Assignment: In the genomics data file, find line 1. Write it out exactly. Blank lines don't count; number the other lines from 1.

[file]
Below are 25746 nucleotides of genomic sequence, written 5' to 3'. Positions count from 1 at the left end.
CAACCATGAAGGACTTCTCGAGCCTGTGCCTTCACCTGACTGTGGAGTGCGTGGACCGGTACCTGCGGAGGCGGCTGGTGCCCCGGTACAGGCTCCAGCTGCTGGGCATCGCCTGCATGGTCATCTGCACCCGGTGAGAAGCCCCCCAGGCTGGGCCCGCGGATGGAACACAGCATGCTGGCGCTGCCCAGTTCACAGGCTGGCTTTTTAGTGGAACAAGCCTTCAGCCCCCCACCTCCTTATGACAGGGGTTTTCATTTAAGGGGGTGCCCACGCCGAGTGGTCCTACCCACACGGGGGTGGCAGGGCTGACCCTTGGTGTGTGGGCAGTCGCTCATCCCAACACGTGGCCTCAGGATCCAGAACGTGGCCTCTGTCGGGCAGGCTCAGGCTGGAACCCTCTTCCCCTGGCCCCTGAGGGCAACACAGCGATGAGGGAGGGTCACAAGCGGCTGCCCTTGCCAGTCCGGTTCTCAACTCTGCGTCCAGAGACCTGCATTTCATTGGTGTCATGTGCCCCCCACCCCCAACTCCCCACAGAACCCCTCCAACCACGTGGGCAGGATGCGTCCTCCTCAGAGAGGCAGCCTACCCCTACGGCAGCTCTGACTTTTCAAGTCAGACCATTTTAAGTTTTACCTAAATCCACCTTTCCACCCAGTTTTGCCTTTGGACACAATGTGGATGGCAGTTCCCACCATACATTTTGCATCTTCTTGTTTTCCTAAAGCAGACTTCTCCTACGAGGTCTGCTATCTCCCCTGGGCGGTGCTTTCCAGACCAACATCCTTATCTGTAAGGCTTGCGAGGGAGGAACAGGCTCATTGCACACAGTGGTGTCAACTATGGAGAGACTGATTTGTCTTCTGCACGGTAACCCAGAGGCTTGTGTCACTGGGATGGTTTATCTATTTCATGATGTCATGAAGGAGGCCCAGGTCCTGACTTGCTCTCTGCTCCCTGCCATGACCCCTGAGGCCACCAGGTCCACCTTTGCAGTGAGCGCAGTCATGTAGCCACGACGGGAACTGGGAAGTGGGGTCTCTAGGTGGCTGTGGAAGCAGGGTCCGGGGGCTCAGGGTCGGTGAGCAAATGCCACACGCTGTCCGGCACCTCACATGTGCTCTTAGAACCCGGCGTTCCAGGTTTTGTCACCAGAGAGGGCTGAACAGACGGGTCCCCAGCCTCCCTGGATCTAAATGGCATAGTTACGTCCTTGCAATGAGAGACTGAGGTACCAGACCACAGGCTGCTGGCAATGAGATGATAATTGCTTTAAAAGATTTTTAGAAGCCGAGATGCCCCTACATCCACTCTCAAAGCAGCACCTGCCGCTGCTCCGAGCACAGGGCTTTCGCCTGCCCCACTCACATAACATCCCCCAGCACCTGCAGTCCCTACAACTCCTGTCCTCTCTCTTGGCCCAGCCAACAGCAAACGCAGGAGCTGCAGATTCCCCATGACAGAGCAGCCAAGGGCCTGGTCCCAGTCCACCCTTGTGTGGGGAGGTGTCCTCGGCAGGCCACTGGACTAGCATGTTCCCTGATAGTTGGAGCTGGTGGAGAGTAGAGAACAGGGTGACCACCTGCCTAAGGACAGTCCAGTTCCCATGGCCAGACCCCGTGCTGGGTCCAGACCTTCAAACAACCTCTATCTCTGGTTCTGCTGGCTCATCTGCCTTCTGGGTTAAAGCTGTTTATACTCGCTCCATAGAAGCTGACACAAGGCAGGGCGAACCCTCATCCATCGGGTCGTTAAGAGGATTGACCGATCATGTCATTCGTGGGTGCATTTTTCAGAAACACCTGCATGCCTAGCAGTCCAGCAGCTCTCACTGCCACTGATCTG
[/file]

Below are 25746 nucleotides of genomic sequence, written 5' to 3'. Positions count from 1 at the left end.